Managing diabetes type 1, type 2, gestational, or any other form can be tricky by itself. When you add in the enormous changes that the female body goes through during pregnancy, diabetes management can seem downright impossible but it is not, and I hope I can help put your mind at ease about whats in store.
I am currently 20 weeks pregnant with my first child, and Ive also been living with type 1 diabetes for over 26 years. Like so many others, I have concerns about the possible risks (and rewards!) associated with pregnancy and diabetes, but I also know that so many other women before me have experienced healthy pregnancies while managing their diabetes. Careful planning and the diligent care of a competent health team can help minimize the potential risks.
Having diabetes does not mean that a healthy pregnancy isnt possible. And even though your pregnancy may be very healthy and uneventful, so to speak, pregnancies with pre-existing diabetes are considered high risk. Dont let that label get you down while you may be high risk, it also means that you will get lots of extra attention!
Your medical team will be very important to you throughout your pregnancy (and beyond), so if you are planning a pregnancy, you will want to start assembling your A-Team well before conception. Your team may include:
- An endocrinologist who is familiar with pregnancy and diabetes, and is willing to help you manage the drastic changes in medication you may need, as well as monitor things like thyroid levels, blood pressure, cholesterol, and kidney function
- An obstetrician familiar with managing high-risk pregnancies
- A Maternal Fetal Medicine doctor (specializes in high-risk pregnancies) whom you may see for higher level ultrasounds and screenings
- An ophthalmologist who can monitor your eyes for any changes that may occur during pregnancy
Pregnancy with diabetes will mean some (okay, a lot) of hard work on your part. Its totally possible, though you can do this! Some changes you can expect:
- checking your blood glucose more often
- aiming for numbers post-prandial and fasting glucose numbers that are lower than you are accustomed to
- HbA1c goals of under 6.5% or 6.0% (your doctor will help set individual goals for you, which may differ from what Ive listed here)
- lower insulin needs in the first half of pregnancy, while the second half of pregnancy generally increases insulin resistance (and therefore increases insulin requirements by two, three, or even four times as much as you are used to taking)
- changes to other medications, such as thyroid medication, vitamins, blood pressure medications or anti-depressants
- all of the expectations for non-diabetic pregnant women: balanced diet, pre-natal vitamins along with increased folic acid, regular (but not strenuous) exercise, increased fluid intake, and plenty of sleep.
There are many women in the diabetes online community who have shared their personal stories of pregnancy while living with diabetes, and organizations who have put together resources specifically for people like us be sure to check out the list of resources below.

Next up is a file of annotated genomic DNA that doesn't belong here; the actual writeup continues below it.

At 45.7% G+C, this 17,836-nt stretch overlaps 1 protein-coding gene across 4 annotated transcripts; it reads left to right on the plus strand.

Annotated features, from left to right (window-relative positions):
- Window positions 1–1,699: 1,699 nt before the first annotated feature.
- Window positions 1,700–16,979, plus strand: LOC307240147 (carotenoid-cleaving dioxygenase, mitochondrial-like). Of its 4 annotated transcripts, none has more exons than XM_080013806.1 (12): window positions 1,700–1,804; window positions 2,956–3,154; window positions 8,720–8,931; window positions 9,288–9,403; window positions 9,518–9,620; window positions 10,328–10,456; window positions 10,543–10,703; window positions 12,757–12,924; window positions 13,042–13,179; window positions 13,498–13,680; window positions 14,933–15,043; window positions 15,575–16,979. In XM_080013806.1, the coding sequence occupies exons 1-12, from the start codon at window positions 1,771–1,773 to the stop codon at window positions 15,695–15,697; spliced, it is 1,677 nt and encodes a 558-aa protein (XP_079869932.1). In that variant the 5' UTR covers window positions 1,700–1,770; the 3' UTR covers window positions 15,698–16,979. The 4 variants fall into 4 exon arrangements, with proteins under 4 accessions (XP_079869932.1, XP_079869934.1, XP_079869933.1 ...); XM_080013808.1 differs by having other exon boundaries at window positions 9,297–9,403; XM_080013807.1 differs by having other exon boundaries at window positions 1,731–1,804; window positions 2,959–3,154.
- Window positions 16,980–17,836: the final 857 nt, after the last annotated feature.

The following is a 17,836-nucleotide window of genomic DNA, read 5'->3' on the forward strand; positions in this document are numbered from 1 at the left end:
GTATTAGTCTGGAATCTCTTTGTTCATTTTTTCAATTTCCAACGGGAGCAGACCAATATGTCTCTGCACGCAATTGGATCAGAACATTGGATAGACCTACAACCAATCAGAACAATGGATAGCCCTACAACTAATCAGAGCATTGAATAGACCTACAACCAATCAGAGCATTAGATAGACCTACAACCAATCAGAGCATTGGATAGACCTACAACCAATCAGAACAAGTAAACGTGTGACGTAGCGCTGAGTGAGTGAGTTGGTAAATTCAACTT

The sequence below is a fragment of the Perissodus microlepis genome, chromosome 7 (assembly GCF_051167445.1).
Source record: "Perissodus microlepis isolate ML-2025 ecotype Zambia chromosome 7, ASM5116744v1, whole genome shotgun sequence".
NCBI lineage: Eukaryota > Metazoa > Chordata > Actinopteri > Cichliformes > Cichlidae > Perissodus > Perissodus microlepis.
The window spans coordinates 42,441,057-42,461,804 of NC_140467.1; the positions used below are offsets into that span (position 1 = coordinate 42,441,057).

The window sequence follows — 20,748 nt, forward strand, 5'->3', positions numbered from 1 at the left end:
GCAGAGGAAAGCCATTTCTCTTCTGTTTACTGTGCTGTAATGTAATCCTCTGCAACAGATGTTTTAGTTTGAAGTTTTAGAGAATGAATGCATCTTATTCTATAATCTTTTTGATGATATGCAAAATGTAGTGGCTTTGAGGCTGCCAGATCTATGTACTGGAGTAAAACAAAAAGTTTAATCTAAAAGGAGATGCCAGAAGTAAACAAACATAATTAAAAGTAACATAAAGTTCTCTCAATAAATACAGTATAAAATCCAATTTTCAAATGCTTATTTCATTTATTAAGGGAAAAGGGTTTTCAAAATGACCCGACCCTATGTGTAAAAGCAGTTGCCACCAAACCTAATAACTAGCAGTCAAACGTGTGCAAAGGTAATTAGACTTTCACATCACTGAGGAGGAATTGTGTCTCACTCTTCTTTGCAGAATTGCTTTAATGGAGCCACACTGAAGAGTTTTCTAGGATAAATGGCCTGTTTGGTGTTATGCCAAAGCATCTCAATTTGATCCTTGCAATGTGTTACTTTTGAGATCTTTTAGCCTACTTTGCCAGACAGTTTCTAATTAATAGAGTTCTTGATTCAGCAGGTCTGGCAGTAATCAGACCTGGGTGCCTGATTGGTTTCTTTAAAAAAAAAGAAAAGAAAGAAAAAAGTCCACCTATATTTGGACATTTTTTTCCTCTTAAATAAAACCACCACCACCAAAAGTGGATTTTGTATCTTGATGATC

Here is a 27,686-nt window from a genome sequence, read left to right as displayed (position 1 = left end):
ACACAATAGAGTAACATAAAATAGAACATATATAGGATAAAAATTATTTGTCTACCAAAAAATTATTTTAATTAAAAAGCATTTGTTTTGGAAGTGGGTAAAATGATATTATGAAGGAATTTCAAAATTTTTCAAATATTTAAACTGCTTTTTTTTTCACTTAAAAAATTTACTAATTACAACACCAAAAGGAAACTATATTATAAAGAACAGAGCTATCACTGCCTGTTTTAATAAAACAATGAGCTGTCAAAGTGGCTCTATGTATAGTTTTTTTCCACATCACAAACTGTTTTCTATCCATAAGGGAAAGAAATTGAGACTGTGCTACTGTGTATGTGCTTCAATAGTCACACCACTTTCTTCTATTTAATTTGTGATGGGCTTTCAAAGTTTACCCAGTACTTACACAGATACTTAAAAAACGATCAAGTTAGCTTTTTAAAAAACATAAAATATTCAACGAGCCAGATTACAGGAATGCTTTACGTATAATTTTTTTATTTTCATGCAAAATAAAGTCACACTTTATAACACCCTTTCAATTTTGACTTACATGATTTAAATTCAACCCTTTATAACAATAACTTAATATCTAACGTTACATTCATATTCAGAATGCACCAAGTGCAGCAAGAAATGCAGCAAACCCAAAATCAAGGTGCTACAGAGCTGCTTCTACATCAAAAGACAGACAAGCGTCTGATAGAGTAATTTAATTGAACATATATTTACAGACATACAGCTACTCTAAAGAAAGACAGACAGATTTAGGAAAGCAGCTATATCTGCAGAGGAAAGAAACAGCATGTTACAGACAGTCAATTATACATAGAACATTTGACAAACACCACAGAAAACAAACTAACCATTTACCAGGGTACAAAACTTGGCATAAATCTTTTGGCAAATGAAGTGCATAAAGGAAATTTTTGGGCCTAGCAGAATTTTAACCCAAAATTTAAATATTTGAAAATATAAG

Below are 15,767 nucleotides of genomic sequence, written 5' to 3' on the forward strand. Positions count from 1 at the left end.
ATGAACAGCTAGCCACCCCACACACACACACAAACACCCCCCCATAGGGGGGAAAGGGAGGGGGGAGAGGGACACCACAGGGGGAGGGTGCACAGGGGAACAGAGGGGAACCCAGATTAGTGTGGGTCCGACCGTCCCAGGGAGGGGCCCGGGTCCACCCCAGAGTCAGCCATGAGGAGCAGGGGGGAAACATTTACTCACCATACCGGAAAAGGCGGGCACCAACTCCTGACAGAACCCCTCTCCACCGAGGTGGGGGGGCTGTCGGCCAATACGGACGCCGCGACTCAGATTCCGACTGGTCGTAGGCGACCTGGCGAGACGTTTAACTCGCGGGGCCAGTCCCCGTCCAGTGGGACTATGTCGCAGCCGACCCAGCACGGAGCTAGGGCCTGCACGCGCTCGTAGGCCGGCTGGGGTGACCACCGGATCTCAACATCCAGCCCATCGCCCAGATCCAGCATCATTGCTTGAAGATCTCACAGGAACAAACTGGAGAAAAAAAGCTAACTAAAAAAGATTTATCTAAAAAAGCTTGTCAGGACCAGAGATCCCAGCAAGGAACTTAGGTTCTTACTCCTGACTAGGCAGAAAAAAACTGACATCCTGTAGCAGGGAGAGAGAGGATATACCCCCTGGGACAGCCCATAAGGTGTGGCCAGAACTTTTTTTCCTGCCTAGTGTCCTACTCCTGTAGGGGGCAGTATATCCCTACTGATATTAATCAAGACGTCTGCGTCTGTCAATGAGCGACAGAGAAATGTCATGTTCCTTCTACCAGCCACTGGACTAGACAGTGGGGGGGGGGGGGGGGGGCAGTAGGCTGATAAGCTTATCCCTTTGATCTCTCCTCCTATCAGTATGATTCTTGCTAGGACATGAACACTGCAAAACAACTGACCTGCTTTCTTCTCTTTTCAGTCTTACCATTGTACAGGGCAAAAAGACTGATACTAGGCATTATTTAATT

Kim was Diagnosed with type 1 diabetes in 1986 at the age of six, Kim writes about and illustrates her life with diabetes. She authors the diabetes patient blogTexting My Pancreasand is the founder of theYou Can Do This Project.
JDRFs Pregnancy Toolkit:
From JDRF, Take care! Pregnancy or planning a pregnancy with type 1 diabetes (T1D) requires special consideration to help ensure a healthy outcome for mother and child. This guide provides information for parents-to-be or future parents-to-be with T1Dexplaining the disease management goals for pregnancy and reviewing how to obtain the best possible support from healthcare providers at every stage.
Diabetes Forecasts Guide to Pregnancy:
[blog] Six Until Me: http://sixuntilme.com/blog2/diabetes_and_pregnancy/
[blog] Managing the Sweetness Within: http://www.thesweetnesswithin.blogspot.com/
[book] Balancing Pregnancy With Diabetes: Healthy Mom, Healthy Baby: http://www.amazon.com/Balancing-Pregnancy-Pre-existing-Diabetes-Healthy/dp/1932603328/ref=cm_cr_pr_product_top
[blog] Sweetly Voiced: http://www.sweetlyvoiced.com/2011/11/tell-me-sweet-little-lies.html, http://www.sweetlyvoiced.com/2012/02/this-time.html, http://www.sweetlyvoiced.com/2012/02/so-how-did-we-do.html
Guest posts on DiabetesMine
[blog] http://www.diabetesmine.com/2012/08/gina-capone-how-pregnancy-with-diabetes-saved-my-life.html, http://www.diabetesmine.com/2012/01/c-sections-vs-natural-birth-in-diabetic-moms.html
Jane Dickinson, RN, PhD, CDE
Holly at Arnold and Me
[guest post] WhatToExpect.com: http://www.whattoexpect.com/wom/pregnancy/it-s-always-complicated.aspx
[blog] Typical Type 1: http://typicaltype1.com/tag/pregnancy/
Christel Marchand Aprigliano
Karen at Blah Blah Bklyn: [blog]http://www.blahblahbklyn.com/search/label/pregnancySarah Kaye [blog]http://sarahkaye.me/category/pregnancy/Lisa Brady [blog] Oh, Brady:http://www.ohbrady.com/search/label/pregnancySue Rericha
[blog] http://rfamhere.blogspot.com/2013/04/gestational-diabetes.htmlDiabetic Mommy [site]www.diabeticmommy.comPositive Diabetic Pregnancies
[Yahoo Group] http://health.groups.yahoo.com/group/positivediabeticpregnancies/Jennifer Jacobs
If you want the science, evidence, and clinical recommendations (not the warm-and-fuzzywhat to expect: Cliincial standards of care, Pregnancy with Pre-Existing Diabetes (ADA):http://www.shopdiabetes.org/606-Managing-Preexisting-Diabetes-and-Pregnancy-ePub.aspx